Two pro-abortion professors are openly urging other abortion supporters to more explicitly value life on a subjective basis.
Published last month, their law review article laments the current state of abortion politics, which often leads to pro-abortion advocates ignoring or minimizing discussions about preborn children lost to miscarriage. This stance, note authors Greer Donley and Jill W. Lens, is callous in response to women who experience pregnancy loss but could be allies in their fight against abortion restrictions.
Their article touches on a common contradiction within the pro-abortion movement — namely, that proponents of abortion will acknowledge human life under some circumstances but not others. Rather than seeking an objective acknowledgement for the value of human life, Donley and Lens acknowledge humanity in the womb but suggest personhood is merely a social construct that factors in things like a mother’s view of her own pregnancy.
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“Not only is fetal value subjective, it is also relational,” the two law professors write. Their article promotes “not-one-but-not-two” framing in which the “fetus is not a legal person, but is human and the woman-fetus relationship is a ‘developing self-other relationship.’”
Notably, this same view is held by late-term abortionist LeRoy Carhart, who has maimed and even killed women who sought abortions from him. In a previous Huffington Post interview, Carhart justifies his career by stating, “In my heart and my mind, you know, life begins when the mother thinks it begins, not when anybody else thinks it begins. For some women, it’s when they conceive, and for some women, it’s never, even after they deliver, it’s still a problem, not a baby.”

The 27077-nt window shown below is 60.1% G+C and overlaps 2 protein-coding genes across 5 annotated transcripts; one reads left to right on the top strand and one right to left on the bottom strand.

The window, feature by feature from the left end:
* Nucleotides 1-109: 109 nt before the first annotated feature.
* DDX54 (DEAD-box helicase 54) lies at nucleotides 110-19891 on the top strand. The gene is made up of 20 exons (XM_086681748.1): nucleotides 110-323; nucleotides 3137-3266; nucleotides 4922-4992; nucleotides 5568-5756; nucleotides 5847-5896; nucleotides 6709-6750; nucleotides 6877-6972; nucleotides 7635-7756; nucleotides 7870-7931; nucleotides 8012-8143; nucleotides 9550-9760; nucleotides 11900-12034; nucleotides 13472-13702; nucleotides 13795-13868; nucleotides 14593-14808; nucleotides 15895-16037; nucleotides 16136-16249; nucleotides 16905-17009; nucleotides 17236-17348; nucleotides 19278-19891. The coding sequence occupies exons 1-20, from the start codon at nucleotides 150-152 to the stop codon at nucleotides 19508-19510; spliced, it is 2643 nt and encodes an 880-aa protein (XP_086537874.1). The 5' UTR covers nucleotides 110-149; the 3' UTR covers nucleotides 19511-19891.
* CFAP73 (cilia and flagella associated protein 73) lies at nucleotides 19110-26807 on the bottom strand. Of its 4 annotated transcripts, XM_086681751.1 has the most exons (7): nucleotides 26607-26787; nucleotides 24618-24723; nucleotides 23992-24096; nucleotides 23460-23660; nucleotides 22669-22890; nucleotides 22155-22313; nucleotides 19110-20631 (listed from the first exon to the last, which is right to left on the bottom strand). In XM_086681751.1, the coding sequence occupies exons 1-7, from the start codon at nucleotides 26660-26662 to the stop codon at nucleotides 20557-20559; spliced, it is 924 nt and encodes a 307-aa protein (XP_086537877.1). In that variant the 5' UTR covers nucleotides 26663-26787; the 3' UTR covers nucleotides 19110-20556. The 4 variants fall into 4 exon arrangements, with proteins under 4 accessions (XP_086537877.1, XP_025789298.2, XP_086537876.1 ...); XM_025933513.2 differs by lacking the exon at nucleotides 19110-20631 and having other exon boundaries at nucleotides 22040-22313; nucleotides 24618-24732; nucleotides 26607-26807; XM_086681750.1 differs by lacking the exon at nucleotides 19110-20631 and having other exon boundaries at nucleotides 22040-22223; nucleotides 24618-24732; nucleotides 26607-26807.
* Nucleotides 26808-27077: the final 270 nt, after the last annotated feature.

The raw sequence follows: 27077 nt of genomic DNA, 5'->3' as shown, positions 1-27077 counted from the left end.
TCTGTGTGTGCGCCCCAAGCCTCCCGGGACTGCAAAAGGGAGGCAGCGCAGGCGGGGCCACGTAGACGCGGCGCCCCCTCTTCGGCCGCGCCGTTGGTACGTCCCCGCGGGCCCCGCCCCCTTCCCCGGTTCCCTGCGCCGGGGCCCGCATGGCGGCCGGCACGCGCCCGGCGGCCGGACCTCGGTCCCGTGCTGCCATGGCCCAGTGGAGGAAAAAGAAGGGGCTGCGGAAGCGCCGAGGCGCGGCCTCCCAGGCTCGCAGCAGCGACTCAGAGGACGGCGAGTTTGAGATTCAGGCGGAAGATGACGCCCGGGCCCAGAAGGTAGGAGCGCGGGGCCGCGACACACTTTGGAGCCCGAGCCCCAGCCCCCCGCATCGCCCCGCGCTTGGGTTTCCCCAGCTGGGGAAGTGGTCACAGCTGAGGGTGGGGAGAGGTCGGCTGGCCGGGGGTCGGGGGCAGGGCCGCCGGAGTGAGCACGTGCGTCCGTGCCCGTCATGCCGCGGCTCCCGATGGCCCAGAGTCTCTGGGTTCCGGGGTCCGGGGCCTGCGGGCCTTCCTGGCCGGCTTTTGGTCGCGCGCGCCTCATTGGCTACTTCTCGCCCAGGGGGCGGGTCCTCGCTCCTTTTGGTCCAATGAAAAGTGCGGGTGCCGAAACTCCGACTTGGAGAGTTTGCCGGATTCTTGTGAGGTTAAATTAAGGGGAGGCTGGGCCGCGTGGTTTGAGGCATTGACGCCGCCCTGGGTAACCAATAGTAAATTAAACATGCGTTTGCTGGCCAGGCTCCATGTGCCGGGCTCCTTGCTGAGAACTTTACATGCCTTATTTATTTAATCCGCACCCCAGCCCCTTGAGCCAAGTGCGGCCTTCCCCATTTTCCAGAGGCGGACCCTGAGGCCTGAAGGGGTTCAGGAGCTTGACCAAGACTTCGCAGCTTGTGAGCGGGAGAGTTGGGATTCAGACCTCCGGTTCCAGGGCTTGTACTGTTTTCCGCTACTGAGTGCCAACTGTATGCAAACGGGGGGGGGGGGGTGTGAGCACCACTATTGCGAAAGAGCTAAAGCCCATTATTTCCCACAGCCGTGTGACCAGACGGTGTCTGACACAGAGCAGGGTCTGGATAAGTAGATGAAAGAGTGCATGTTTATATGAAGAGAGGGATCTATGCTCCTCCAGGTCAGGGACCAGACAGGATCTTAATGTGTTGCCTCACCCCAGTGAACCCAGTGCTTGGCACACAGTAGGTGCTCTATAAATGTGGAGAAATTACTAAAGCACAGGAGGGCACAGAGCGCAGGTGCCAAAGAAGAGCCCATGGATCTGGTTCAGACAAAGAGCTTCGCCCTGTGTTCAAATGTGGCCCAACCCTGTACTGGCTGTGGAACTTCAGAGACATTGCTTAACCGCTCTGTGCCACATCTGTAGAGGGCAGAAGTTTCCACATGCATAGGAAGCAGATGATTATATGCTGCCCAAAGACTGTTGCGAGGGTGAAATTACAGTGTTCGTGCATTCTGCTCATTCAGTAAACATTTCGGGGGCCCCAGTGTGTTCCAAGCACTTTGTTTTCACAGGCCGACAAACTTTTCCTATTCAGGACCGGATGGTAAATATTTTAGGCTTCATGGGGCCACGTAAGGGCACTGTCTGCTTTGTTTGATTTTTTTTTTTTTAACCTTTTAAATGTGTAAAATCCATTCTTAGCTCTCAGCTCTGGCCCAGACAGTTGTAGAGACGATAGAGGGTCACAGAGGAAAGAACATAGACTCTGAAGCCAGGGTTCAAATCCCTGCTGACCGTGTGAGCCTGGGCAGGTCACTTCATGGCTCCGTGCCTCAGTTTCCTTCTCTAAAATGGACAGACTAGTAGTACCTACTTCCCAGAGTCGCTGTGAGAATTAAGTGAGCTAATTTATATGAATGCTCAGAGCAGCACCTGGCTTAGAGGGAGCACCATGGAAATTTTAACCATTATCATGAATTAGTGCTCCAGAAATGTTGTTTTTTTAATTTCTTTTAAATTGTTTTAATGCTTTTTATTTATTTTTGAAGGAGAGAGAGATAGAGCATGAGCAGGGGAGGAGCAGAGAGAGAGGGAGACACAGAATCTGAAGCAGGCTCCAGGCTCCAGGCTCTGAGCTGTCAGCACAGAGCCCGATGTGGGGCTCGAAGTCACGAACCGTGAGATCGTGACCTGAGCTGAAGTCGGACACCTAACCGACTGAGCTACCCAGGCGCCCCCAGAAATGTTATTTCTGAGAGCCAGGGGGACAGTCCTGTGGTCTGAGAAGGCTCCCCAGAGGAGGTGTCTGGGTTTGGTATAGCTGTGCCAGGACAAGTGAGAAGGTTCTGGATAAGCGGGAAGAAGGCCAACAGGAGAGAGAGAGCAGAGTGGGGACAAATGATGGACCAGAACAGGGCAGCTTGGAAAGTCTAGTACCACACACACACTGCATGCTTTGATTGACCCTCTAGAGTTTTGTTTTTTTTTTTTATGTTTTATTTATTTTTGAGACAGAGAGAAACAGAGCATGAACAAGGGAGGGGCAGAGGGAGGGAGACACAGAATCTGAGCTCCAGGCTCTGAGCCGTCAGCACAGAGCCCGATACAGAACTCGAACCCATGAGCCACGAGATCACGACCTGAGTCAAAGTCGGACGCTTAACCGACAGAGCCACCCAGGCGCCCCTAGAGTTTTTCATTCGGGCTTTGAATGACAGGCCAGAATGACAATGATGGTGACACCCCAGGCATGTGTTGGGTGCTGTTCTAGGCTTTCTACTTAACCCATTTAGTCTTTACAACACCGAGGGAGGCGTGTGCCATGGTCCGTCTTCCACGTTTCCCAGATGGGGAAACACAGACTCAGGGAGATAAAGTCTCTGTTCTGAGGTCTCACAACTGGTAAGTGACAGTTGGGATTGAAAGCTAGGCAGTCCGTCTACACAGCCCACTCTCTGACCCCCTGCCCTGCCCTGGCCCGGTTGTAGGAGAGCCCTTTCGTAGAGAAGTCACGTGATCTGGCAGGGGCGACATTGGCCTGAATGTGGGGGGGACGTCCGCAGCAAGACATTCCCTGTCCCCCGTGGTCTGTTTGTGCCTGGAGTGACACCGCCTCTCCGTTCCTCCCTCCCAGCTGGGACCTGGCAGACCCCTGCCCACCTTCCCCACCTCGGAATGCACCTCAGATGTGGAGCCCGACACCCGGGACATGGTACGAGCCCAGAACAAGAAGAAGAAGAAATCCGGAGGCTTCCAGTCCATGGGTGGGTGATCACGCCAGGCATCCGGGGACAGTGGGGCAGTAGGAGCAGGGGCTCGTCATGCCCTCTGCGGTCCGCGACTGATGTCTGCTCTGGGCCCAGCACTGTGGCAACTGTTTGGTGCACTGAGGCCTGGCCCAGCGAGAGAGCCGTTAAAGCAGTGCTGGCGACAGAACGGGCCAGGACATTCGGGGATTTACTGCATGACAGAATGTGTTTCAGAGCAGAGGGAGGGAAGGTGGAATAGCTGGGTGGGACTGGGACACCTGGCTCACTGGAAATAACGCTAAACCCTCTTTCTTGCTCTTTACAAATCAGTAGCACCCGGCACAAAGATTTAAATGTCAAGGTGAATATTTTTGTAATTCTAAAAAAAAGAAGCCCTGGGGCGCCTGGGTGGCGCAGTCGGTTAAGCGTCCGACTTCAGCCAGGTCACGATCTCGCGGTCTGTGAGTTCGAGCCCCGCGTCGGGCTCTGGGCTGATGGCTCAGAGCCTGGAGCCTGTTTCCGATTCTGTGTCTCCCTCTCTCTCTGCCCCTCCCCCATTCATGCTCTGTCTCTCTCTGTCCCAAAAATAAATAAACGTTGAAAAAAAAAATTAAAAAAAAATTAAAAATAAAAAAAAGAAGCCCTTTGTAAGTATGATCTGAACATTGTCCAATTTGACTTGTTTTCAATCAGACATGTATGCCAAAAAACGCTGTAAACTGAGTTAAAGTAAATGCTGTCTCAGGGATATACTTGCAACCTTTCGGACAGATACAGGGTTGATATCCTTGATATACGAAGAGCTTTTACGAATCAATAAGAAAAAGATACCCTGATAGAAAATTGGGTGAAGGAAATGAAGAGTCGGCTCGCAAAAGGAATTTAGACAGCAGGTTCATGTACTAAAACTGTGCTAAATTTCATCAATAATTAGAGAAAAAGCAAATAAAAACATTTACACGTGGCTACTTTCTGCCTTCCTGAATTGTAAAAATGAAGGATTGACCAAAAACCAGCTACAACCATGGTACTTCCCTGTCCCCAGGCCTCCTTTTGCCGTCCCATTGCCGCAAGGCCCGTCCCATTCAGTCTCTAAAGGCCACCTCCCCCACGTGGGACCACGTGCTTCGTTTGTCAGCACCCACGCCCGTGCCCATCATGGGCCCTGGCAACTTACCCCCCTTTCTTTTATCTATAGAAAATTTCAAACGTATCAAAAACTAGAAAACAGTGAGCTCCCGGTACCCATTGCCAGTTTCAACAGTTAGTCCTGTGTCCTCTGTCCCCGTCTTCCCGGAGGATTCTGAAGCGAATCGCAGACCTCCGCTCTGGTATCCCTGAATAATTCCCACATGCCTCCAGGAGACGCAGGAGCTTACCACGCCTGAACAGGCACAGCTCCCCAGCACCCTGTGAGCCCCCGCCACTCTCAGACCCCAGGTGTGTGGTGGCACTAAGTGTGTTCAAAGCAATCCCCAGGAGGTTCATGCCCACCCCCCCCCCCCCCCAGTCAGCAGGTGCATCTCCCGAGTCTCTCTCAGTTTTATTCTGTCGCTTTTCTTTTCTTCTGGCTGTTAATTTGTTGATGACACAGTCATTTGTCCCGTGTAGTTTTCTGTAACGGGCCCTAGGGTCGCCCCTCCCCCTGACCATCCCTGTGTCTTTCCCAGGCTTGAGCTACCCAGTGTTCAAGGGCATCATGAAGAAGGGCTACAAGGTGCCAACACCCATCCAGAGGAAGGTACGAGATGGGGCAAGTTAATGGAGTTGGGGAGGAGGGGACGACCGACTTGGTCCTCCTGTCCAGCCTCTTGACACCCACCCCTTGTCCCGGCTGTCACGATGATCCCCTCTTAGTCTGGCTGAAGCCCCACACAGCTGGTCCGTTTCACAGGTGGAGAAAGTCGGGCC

Lens is a professor at the University of Arkansas. Donley, meanwhile, works for the University of Pittsburgh, which has come under intense scrutiny for seemingly admitting it collects organs that have been extracted from live fetuses. The university has denied this charge but the controversy raised questions about the inherent value of human life and whether another value could feasibly be assigned in fetal tissue transfers. Federal law currently prohibits tissue trafficking through assigning valuable consideration to organs and other body parts.
Donley and Lens note, however, that the law isn’t consistent when it comes to preborn children. While criminal law sometimes acknowledges feticide as murder, tort law assigns damages based on subjective valuations.
Of wrongful death tort cases, the two write: “Even though wrongful death recognizes the parent and potential child as separate, a wrongful death claim is not based on the pregnant person and fetus as separate legal persons. A wrongful death claim creates no legal rights for the fetus. To the contrary, the only one with a legal right under the wrongful death claim is the parent.”
Torts are the model they believe could benefit pro-abortion activism as it would allow politicians to effectively both deny abortion is murder while also empathizing with a woman who sees her miscarriage as the death of a child.
“An account of subjective fetal value will allow the abortion rights movement to also position itself as a defender of the pregnant person and her interest in the fetus, potentially resonating with more Americans who hold nuanced views on a pregnancy’s value,” they argue.
They also suggest a homogenous view of pregnancy outcomes so as to destigmatize abortion.
“When pregnancy loss is normalized, abortion is no longer ‘an abrupt interruption before a natural goal is reached’ that ‘subverts nature,’ they write. “To the contrary, it is just one of the many ways pregnancies end before birth.”